DiversityNursing Blog

A Robot Delivers Meds at Dana-Farber

Posted by Pat Magrath

Tue, Oct 25, 2016 @ 12:18 PM

danarobot.jpgTechnology continues to make strides in both our professional and personal lives. This article is about a robot that’s being tested to deliver medication to chemo patients, thus eliminating the step of having to wait in line for medication after a very lengthy day of chemo. This is a new technology being tested at Dana Farber Cancer Institute and patients are enthusiastic about it.
 
There have been a few hiccups, but overall it’s seen as a time saver for patients as well as the pharmacy department. Let us know your thoughts about whether you think this is a good idea.

It’s an unusual sight in the halls of Dana-Farber Cancer Institute: Alongside doctors, nurses, and patients, a robot about the size of a washing machine quietly glides through the hospital, a bright light marking its presence.

Dana-Farber executives have high hopes for “Lucy,” one of the newest technologies in use at Boston’s best-known cancer center. Lucy is being developed to deliver prescription drugs directly to patients while they sit in infusion rooms receiving chemotherapy — a treatment that can take many hours. If the system works, it will save patients the time and trouble of having to stand in line to pick up their prescriptions at a pharmacy after an already long and draining day of treatment.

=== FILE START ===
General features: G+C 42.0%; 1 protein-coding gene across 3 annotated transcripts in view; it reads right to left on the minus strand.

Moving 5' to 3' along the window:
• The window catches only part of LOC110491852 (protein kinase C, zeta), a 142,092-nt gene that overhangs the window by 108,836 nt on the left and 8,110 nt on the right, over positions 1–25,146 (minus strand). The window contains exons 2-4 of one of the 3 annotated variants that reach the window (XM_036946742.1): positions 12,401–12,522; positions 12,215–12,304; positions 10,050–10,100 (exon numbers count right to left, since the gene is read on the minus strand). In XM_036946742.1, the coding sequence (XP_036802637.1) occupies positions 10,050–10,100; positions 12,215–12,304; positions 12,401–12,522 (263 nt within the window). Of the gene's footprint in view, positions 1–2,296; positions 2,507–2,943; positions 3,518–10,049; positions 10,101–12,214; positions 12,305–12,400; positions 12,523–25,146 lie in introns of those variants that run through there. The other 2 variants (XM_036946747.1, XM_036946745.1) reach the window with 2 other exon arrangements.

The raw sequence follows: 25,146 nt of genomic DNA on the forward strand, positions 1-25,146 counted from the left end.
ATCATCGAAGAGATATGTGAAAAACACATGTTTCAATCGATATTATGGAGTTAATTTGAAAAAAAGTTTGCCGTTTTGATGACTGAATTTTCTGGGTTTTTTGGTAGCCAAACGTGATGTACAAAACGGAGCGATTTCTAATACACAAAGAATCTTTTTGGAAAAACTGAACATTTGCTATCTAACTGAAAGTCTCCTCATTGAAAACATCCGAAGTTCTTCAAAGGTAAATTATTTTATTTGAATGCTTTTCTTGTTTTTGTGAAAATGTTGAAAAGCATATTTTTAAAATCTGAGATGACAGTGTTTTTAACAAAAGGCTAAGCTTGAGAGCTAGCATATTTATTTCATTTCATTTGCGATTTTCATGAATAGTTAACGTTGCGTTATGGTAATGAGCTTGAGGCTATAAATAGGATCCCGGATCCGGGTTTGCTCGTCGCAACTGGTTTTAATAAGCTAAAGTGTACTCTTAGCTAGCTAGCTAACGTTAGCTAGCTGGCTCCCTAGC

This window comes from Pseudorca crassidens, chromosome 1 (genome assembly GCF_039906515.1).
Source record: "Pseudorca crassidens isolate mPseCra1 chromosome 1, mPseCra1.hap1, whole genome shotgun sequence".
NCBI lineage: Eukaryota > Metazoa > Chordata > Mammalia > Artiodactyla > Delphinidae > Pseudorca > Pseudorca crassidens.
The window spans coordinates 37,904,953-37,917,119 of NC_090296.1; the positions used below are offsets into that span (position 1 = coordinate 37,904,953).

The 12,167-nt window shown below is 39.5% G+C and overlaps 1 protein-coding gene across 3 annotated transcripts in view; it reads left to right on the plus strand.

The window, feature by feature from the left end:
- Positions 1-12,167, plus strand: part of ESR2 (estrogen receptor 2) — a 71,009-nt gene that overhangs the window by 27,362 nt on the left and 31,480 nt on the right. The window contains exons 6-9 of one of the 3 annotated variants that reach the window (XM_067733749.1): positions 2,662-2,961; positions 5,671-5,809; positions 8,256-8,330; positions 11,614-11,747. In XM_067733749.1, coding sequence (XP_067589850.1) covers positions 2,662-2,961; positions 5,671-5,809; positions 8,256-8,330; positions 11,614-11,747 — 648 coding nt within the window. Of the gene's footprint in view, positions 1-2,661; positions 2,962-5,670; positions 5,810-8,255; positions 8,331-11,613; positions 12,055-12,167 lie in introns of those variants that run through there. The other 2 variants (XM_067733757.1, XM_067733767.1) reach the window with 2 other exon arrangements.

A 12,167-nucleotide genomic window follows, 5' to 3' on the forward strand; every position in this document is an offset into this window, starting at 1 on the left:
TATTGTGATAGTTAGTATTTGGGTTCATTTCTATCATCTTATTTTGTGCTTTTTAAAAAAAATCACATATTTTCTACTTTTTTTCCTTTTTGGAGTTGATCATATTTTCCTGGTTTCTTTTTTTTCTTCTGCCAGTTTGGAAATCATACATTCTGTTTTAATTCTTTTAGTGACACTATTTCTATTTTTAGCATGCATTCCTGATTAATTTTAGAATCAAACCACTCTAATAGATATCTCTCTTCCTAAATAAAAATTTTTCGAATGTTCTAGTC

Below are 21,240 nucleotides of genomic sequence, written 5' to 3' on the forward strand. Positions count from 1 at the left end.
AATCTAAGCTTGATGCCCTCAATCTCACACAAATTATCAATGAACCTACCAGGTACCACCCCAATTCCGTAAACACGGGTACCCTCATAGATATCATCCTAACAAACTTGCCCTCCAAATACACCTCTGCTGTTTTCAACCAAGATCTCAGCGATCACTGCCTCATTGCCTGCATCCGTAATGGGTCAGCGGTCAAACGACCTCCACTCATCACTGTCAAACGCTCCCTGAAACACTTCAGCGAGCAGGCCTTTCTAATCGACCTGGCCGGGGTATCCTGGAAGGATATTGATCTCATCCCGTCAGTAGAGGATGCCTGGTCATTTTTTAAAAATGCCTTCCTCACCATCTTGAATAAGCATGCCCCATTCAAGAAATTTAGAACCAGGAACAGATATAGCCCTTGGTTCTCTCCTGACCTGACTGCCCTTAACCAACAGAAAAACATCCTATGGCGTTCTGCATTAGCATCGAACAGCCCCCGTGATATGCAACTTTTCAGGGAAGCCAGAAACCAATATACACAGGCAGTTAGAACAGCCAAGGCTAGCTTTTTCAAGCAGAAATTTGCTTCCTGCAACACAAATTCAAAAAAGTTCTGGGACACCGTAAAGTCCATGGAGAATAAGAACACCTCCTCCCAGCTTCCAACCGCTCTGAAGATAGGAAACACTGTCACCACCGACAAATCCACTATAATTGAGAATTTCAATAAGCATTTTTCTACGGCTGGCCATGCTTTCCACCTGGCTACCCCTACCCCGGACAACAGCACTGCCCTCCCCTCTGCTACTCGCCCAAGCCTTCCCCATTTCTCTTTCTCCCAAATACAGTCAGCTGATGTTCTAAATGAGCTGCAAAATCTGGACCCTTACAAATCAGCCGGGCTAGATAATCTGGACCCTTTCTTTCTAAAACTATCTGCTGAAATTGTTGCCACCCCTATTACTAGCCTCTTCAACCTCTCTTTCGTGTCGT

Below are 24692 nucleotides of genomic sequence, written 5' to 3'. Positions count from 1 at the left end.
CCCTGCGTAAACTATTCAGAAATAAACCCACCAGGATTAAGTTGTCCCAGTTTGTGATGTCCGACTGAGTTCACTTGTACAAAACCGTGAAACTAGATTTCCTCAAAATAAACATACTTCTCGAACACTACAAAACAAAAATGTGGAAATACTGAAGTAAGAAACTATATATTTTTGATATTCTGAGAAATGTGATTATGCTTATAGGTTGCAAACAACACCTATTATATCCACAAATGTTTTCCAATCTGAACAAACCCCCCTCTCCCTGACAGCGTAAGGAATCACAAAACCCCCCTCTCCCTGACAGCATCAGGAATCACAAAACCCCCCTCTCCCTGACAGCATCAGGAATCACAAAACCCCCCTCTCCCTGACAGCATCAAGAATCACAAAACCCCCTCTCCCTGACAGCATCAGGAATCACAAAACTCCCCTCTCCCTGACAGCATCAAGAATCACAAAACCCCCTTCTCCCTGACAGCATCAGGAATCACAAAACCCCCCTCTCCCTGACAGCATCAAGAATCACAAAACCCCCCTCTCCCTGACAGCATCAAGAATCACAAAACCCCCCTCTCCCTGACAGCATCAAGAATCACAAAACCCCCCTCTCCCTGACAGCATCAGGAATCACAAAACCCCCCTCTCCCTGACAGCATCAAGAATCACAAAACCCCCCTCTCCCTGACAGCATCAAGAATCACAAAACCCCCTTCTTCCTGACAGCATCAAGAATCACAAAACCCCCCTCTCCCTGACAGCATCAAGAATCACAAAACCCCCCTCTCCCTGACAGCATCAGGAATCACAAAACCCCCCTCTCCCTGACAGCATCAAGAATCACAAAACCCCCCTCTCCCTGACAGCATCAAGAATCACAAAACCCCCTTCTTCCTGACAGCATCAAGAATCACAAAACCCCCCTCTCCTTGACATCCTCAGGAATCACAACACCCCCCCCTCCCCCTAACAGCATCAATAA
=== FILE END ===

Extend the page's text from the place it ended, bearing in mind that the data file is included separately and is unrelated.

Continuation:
“We want Lucy to be able to improve the patient’s experience while they’re here all day,” said Sylvia Bartel, vice president of pharmacy at Dana-Farber. “Their last stop is usually coming to the outpatient pharmacy and picking up a prescription. They finish their chemotherapy, they have to wait in a line, so we felt like there had to be a way for us to efficiently deliver the [medications] using technology.”